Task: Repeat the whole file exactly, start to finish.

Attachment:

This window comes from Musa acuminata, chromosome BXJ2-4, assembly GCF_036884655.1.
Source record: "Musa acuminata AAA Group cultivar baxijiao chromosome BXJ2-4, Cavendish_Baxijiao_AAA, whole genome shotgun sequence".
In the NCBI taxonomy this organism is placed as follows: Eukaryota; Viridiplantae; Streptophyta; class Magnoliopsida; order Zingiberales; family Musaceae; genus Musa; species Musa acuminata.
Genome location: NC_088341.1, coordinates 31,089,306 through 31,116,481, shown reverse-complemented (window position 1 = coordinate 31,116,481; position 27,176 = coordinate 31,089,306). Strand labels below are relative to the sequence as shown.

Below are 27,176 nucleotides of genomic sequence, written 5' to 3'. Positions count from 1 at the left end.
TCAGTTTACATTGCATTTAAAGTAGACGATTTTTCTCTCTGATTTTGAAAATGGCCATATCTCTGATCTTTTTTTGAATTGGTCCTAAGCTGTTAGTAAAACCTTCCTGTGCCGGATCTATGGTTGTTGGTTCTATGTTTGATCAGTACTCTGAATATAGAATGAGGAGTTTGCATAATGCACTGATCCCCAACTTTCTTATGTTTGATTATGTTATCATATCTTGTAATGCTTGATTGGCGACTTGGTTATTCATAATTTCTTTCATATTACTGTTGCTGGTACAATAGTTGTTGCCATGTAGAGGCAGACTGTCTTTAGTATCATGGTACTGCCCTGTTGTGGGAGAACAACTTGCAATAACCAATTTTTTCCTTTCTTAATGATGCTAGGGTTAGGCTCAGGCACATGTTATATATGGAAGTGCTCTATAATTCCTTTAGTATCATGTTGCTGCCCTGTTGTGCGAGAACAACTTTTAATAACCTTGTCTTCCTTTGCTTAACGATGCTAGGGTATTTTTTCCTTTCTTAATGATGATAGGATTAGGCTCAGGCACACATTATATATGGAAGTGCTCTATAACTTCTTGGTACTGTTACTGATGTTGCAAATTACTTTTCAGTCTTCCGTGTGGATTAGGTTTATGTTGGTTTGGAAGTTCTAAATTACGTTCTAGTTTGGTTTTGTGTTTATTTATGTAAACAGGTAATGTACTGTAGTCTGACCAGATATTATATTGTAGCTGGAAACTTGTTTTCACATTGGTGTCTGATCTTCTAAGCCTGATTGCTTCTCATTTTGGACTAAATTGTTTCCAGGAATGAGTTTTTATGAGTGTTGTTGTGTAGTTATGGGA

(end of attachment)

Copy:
This window comes from Musa acuminata, chromosome BXJ2-4, assembly GCF_036884655.1.
Source record: "Musa acuminata AAA Group cultivar baxijiao chromosome BXJ2-4, Cavendish_Baxijiao_AAA, whole genome shotgun sequence".
In the NCBI taxonomy this organism is placed as follows: Eukaryota; Viridiplantae; Streptophyta; class Magnoliopsida; order Zingiberales; family Musaceae; genus Musa; species Musa acuminata.
Genome location: NC_088341.1, coordinates 31,089,306 through 31,116,481, shown reverse-complemented (window position 1 = coordinate 31,116,481; position 27,176 = coordinate 31,089,306). Strand labels below are relative to the sequence as shown.

Below are 27,176 nucleotides of genomic sequence, written 5' to 3'. Positions count from 1 at the left end.
TCAGTTTACATTGCATTTAAAGTAGACGATTTTTCTCTCTGATTTTGAAAATGGCCATATCTCTGATCTTTTTTTGAATTGGTCCTAAGCTGTTAGTAAAACCTTCCTGTGCCGGATCTATGGTTGTTGGTTCTATGTTTGATCAGTACTCTGAATATAGAATGAGGAGTTTGCATAATGCACTGATCCCCAACTTTCTTATGTTTGATTATGTTATCATATCTTGTAATGCTTGATTGGCGACTTGGTTATTCATAATTTCTTTCATATTACTGTTGCTGGTACAATAGTTGTTGCCATGTAGAGGCAGACTGTCTTTAGTATCATGGTACTGCCCTGTTGTGGGAGAACAACTTGCAATAACCAATTTTTTCCTTTCTTAATGATGCTAGGGTTAGGCTCAGGCACATGTTATATATGGAAGTGCTCTATAATTCCTTTAGTATCATGTTGCTGCCCTGTTGTGCGAGAACAACTTTTAATAACCTTGTCTTCCTTTGCTTAACGATGCTAGGGTATTTTTTCCTTTCTTAATGATGATAGGATTAGGCTCAGGCACACATTATATATGGAAGTGCTCTATAACTTCTTGGTACTGTTACTGATGTTGCAAATTACTTTTCAGTCTTCCGTGTGGATTAGGTTTATGTTGGTTTGGAAGTTCTAAATTACGTTCTAGTTTGGTTTTGTGTTTATTTATGTAAACAGGTAATGTACTGTAGTCTGACCAGATATTATATTGTAGCTGGAAACTTGTTTTCACATTGGTGTCTGATCTTCTAAGCCTGATTGCTTCTCATTTTGGACTAAATTGTTTCCAGGAATGAGTTTTTATGAGTGTTGTTGTGTAGTTATGGGA